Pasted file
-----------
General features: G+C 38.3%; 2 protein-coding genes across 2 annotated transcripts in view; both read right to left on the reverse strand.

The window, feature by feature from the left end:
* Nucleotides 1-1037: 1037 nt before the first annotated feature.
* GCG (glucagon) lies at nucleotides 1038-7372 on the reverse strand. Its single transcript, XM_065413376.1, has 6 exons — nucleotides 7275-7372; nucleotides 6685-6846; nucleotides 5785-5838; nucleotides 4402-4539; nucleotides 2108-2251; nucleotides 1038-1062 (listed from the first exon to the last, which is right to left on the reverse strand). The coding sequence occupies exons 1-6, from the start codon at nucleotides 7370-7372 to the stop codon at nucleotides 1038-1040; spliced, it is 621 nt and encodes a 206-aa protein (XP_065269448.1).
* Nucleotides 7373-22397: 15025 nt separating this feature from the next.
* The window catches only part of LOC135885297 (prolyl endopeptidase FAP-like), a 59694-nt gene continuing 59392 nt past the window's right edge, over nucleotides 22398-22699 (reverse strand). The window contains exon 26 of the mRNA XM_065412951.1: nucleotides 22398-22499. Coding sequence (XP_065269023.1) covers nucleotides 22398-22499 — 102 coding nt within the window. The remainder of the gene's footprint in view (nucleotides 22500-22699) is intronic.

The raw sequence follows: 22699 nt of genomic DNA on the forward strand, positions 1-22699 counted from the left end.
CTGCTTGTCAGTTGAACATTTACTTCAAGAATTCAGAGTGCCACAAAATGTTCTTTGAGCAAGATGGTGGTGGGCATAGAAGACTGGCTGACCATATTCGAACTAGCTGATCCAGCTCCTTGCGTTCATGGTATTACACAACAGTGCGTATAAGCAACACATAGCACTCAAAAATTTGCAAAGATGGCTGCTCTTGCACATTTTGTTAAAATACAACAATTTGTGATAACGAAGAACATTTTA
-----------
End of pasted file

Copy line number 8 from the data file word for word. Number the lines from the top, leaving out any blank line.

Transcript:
CTGCTTGTCAGTTGAACATTTACTTCAAGAATTCAGAGTGCCACAAAATGTTCTTTGAGCAAGATGGTGGTGGGCATAGAAGACTGGCTGACCATATTCGAACTAGCTGATCCAGCTCCTTGCGTTCATGGTATTACACAACAGTGCGTATAAGCAACACATAGCACTCAAAAATTTGCAAAGATGGCTGCTCTTGCACATTTTGTTAAAATACAACAATTTGTGATAACGAAGAACATTTTA